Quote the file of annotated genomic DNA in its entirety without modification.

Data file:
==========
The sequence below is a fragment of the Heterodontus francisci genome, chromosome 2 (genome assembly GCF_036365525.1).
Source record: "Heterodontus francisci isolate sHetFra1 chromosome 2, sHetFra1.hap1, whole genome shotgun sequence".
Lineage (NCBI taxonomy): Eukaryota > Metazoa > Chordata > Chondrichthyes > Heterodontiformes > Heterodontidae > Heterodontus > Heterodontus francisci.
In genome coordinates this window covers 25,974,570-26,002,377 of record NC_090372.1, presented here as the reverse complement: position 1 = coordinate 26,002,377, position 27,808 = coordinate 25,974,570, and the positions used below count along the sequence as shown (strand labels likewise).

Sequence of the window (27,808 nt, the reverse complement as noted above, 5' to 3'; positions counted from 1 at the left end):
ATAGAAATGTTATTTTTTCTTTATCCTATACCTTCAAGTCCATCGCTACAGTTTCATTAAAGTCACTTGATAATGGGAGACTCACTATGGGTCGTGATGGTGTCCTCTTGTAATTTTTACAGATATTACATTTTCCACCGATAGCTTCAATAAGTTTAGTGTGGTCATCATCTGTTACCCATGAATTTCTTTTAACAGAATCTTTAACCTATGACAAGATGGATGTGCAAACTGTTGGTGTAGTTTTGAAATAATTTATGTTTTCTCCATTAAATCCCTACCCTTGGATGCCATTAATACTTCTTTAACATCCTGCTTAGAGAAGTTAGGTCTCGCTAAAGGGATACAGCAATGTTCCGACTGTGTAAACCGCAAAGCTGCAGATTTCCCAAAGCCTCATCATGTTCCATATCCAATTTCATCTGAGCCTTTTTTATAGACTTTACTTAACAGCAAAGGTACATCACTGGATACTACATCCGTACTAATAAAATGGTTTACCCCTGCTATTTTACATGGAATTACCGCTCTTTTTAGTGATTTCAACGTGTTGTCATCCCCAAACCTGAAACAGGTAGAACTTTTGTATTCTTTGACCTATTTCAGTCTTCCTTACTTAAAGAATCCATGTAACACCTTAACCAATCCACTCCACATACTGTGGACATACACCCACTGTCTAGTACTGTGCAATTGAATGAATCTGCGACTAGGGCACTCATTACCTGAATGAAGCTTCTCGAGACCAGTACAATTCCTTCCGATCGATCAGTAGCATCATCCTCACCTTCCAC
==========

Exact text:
The sequence below is a fragment of the Heterodontus francisci genome, chromosome 2 (genome assembly GCF_036365525.1).
Source record: "Heterodontus francisci isolate sHetFra1 chromosome 2, sHetFra1.hap1, whole genome shotgun sequence".
Lineage (NCBI taxonomy): Eukaryota > Metazoa > Chordata > Chondrichthyes > Heterodontiformes > Heterodontidae > Heterodontus > Heterodontus francisci.
In genome coordinates this window covers 25,974,570-26,002,377 of record NC_090372.1, presented here as the reverse complement: position 1 = coordinate 26,002,377, position 27,808 = coordinate 25,974,570, and the positions used below count along the sequence as shown (strand labels likewise).

Sequence of the window (27,808 nt, the reverse complement as noted above, 5' to 3'; positions counted from 1 at the left end):
ATAGAAATGTTATTTTTTCTTTATCCTATACCTTCAAGTCCATCGCTACAGTTTCATTAAAGTCACTTGATAATGGGAGACTCACTATGGGTCGTGATGGTGTCCTCTTGTAATTTTTACAGATATTACATTTTCCACCGATAGCTTCAATAAGTTTAGTGTGGTCATCATCTGTTACCCATGAATTTCTTTTAACAGAATCTTTAACCTATGACAAGATGGATGTGCAAACTGTTGGTGTAGTTTTGAAATAATTTATGTTTTCTCCATTAAATCCCTACCCTTGGATGCCATTAATACTTCTTTAACATCCTGCTTAGAGAAGTTAGGTCTCGCTAAAGGGATACAGCAATGTTCCGACTGTGTAAACCGCAAAGCTGCAGATTTCCCAAAGCCTCATCATGTTCCATATCCAATTTCATCTGAGCCTTTTTTATAGACTTTACTTAACAGCAAAGGTACATCACTGGATACTACATCCGTACTAATAAAATGGTTTACCCCTGCTATTTTACATGGAATTACCGCTCTTTTTAGTGATTTCAACGTGTTGTCATCCCCAAACCTGAAACAGGTAGAACTTTTGTATTCTTTGACCTATTTCAGTCTTCCTTACTTAAAGAATCCATGTAACACCTTAACCAATCCACTCCACATACTGTGGACATACACCCACTGTCTAGTACTGTGCAATTGAATGAATCTGCGACTAGGGCACTCATTACCTGAATGAAGCTTCTCGAGACCAGTACAATTCCTTCCGATCGATCAGTAGCATCATCCTCACCTTCCAC